At first, Judge David Johnson thought this was the spinoff for former President David Palmer.
From a prison cell, one man changed history forever.
It's the Nelson Mandela story, starring Joseph Fiennes (Shakespeare in Love) and Dennis Haysbert (24) as Mandela.
Facts of the Case
It's 1968, and South Africa is still under the oppressive apartheid regime, with four million whites controlling a country of over twenty million blacks. James Gregory (Fiennes) is a prison guard, assigned to the prison where political activist Nelson Mandela is being held. Gregory subscribes to the apartheid system, but his racist tendencies are tested as he gradually forms a tenuous relationship with Mandela.
Fast forward, and political unrest and violence continue to plague the country, and international pressure weakens the fractured economy, Gregory finds himself charged with watching over Mandela and his closest friends, a pivotal role that will bring him closer to the man that will challenge his core beliefs.
Well-staged, well-acted and dealing with historical subject matter that doesn't get a whole lot of attention, The Color of Freedom manages to get past its woefully generic title and offer up an engaging look into the tumultuous history of a racially divided nation.
Before I go any further, I'll confess that my knowledge of South African history and Nelson Mandela's biography are is cursory at best. So don't expect me to comment on the veracity or accuracy of the events depicted. There are much more knowledgeable people out there who can offer keener insights into this important part of world history.
As for the movie, it is, as I said, engaging and nicely executed. Since the film is inspired by the real James Gregory's memoir (Goodbye Mafana), the focus of the narrative rests on Fiennes's character. It's actually an interesting and effective choice—and probably an obvious one, since Mandela spent 27 years in prison and the lack of scene settings would likely have hurt the flow of the film—and Fiennes is up to the tack of shouldering the responsibility. We all know the guy has the skills to pay the bills, but he's exceptional here as the conflicted prison guard who squares off with the apartheid system he's always known and his own sense of what's right. And of course Mandela has something to do with that as well, prodding his conscience.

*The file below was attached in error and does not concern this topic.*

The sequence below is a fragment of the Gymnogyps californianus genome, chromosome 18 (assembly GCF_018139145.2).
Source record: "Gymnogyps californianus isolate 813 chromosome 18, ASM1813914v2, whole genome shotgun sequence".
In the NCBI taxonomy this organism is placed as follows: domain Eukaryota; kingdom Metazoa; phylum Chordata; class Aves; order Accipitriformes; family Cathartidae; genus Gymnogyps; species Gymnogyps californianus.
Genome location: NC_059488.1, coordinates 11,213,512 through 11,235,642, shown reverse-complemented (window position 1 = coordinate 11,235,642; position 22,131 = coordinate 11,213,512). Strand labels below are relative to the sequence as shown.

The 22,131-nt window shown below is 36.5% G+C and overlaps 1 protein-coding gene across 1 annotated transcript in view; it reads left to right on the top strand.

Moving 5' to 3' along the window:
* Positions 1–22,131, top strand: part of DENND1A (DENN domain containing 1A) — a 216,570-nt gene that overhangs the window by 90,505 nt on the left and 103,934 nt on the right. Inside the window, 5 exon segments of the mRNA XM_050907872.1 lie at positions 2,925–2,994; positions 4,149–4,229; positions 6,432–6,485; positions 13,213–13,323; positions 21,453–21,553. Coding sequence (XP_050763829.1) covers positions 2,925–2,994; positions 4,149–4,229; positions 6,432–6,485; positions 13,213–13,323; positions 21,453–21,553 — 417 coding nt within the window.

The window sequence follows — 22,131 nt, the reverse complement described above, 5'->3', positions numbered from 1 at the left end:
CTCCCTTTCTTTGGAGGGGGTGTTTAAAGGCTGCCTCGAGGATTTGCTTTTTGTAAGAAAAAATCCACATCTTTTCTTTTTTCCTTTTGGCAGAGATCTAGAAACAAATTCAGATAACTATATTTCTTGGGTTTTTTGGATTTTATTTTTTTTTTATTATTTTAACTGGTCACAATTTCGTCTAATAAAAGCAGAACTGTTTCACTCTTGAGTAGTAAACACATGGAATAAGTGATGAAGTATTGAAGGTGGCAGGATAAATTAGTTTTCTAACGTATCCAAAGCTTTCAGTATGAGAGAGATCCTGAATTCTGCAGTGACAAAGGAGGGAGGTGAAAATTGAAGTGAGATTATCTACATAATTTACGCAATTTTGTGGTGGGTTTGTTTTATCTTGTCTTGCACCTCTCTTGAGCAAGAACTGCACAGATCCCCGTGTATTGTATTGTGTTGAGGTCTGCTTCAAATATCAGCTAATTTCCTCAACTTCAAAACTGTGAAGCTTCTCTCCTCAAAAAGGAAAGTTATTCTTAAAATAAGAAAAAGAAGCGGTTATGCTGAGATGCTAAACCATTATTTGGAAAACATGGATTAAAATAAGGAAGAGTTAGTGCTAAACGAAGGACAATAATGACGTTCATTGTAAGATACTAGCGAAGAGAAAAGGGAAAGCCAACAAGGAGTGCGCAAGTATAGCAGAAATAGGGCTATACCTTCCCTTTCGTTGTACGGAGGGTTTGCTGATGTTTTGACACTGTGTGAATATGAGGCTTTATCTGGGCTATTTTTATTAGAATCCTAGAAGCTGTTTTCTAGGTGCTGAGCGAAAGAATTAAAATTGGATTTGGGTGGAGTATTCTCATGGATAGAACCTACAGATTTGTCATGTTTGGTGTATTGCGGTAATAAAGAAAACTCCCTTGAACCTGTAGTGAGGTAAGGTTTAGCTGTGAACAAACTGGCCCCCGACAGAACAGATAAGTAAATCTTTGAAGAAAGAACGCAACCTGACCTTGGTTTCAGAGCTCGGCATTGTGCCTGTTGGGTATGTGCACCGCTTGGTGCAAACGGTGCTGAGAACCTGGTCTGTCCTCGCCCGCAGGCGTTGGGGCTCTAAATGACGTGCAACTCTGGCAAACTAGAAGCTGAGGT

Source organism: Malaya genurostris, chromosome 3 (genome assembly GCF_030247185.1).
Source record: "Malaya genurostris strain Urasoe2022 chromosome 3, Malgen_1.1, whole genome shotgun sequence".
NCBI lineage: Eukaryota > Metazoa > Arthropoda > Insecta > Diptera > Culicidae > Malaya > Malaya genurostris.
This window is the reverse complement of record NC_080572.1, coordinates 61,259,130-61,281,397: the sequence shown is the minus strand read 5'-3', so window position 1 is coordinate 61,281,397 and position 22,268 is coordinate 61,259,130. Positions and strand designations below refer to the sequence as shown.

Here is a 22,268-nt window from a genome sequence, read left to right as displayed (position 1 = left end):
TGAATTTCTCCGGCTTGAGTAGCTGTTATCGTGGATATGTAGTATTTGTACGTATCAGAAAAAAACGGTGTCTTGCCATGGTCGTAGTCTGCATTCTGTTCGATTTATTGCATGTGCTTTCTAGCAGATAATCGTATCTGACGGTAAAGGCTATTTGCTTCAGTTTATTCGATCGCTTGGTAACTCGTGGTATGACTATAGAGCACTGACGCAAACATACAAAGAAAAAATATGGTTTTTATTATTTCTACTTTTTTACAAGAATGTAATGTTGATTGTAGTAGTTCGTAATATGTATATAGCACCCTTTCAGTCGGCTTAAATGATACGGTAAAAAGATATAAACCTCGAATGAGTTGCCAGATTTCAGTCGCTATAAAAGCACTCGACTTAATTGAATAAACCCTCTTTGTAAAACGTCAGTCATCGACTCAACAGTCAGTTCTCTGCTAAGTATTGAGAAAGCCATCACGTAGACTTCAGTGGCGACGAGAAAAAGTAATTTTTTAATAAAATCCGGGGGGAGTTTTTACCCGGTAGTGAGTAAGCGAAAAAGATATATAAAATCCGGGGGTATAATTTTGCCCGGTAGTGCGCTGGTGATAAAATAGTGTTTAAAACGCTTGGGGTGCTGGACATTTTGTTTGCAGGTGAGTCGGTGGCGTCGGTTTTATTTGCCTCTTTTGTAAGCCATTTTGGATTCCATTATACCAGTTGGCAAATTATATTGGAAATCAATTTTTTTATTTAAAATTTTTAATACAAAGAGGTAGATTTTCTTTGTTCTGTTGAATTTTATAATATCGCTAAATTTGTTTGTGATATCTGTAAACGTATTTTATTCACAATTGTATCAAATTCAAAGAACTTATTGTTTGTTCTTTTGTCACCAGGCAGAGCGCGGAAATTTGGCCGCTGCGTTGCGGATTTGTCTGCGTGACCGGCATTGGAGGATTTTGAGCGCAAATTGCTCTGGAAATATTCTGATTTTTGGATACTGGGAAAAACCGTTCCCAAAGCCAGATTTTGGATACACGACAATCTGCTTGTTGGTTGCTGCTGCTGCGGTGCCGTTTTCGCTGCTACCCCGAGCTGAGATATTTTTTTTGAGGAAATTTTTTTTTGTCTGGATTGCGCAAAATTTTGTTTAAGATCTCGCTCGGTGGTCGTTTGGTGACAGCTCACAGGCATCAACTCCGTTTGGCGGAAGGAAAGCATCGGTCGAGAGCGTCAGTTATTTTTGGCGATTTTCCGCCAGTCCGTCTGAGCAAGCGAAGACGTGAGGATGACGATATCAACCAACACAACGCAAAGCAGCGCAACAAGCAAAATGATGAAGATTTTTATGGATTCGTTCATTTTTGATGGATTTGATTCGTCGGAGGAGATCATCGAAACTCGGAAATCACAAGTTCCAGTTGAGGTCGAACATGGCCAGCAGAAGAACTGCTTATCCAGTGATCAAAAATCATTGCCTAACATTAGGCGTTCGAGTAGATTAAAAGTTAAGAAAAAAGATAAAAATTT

Another confession. Going into this thing I thought I was going to have a hard time buying Haysbert as Mandela. Sorry, but when I see the guy I can only think of President David Palmer and/or the greatest insurance pitch-man of all time. But Haysbert holds his own. His stilted line delivery—no doubt developed from the actual Mandela's speaking style—is sometimes distracting, but he consistently brings a calming demeanor to his performance.
The only thing, I didn't quite buy into was the duo's friendship. It's assumed that they are BFFs, but I missed the deep, impacting discussions the two would have that would build that bond. Their dialogue is brief and often in passing. I was banking on Gregory and Mandela's friendship to produce some hugely powerful moments, and yes, there are moving elements, but I didn't get that emotional dynamite I was hoping for.
The history of South Africa and its gradual moving away from apartheid is juxtaposed nicely with the interplay between the two leads. I found it interesting, though I could see where the methodical pace of the film could turn some people off.
The film production is handsomely mounted, and director Bille August captures some beautiful shots of the countryside. The 2.35:1 anamorphic widescreen transfer is attractive throughout and the 5.1 surround mix may not have a ton to do but it's clean. "Remember Mandela" is an old-school documentary, but it's substantial—and the lone bonus feature.
Good stuff, The Color of Freedom. A bit slow, but interesting and worth looking into if you want to get a perspective of a troubling slice of racial disharmony.
Not Guilty. Court Adjourned.
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Scales of Justice
Studio: Image Entertainment
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